Wolf’s book is not truly a conversation about working women as we would normally understand the term. It is a “woe-is-me” quasi-lament for her fellow “elite”: women in powerful positions of wealth and influence. She speaks a great deal about the cultural divide between the elite working women and working women in other classes, but in truth she spends hardly any time focusing on the needs of working women who aren’t captains of industry or high-profile, wealthy figures. I had hoped this book would be a frank discussion on the issues that impact the majority of working women and how those issues can be addressed. Instead, Wolf has a fixation on her own circle of peers that is at times condescending.
Wolf’s research is sound enough, but there is not enough of it. Much of her work draws from her own personal experiences or those of women in her own network of peers. There is no effort to reach out to women outside her comfort zone. No interviews or discussions with factory workers or child care providers or even stay-at-hom moms in the middle class.
But even her limited focus might have offered an interesting perspective if the writing itself was not so dry and lacking in passion. Wolf’s prose does not generate any emotional response from the reader. There is no outrage, no concern, no sudden awareness. It has all the emotional impact of a college student’s term paper. It is, from a purely mechanical aspect, competently written and articulate enough to get her points across. But it lacks soul or anything resembling an impassioned call to action.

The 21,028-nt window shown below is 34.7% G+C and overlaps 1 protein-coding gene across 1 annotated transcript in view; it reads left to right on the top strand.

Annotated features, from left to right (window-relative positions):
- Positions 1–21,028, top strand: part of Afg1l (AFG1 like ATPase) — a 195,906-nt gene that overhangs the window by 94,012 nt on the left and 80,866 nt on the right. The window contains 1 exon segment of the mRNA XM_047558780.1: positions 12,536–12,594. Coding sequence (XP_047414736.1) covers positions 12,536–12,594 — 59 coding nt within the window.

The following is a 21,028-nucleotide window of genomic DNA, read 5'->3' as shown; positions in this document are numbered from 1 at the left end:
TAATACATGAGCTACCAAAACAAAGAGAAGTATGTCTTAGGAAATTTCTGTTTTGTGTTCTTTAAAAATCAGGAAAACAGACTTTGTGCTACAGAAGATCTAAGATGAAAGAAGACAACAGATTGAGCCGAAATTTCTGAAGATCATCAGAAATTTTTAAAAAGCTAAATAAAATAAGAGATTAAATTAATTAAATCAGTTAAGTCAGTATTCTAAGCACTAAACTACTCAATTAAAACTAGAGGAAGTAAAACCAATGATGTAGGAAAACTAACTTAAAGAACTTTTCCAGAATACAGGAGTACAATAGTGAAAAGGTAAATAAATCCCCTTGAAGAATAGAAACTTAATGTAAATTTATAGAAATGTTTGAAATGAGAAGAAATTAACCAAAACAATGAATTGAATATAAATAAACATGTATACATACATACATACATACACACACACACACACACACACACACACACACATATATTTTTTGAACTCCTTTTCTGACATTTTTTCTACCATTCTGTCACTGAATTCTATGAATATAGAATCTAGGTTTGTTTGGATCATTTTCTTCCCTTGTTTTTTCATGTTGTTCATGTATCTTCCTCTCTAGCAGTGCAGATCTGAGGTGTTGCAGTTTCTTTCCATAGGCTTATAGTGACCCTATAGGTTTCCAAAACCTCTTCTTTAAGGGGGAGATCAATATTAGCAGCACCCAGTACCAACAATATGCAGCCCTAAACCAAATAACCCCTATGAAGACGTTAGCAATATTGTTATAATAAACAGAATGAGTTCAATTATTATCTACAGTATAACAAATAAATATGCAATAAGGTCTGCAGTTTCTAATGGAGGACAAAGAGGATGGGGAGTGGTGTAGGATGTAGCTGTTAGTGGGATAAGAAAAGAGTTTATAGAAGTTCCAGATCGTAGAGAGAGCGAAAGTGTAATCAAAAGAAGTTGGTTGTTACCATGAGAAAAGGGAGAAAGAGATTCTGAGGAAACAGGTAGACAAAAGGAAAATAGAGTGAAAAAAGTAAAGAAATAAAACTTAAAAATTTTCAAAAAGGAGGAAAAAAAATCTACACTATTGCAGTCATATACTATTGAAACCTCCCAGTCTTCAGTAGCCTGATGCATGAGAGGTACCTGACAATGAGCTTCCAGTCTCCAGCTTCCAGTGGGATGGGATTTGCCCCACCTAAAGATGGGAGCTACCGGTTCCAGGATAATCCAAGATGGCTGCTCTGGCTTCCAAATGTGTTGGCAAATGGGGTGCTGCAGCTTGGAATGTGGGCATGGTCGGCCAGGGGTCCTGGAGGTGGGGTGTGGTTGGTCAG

Reviewer Notes: I was given an advanced galley proof of this book for review.
The book appears to have been given a title change since I obtained my review copy. The original galley proof listed the full title as: The XX Factor: How the Rise of Working Women Has Created a Far Less Equal World. The new cover art seems to reflect a different title: The XX Factor: How Seventy Million Working Women Created a New Society.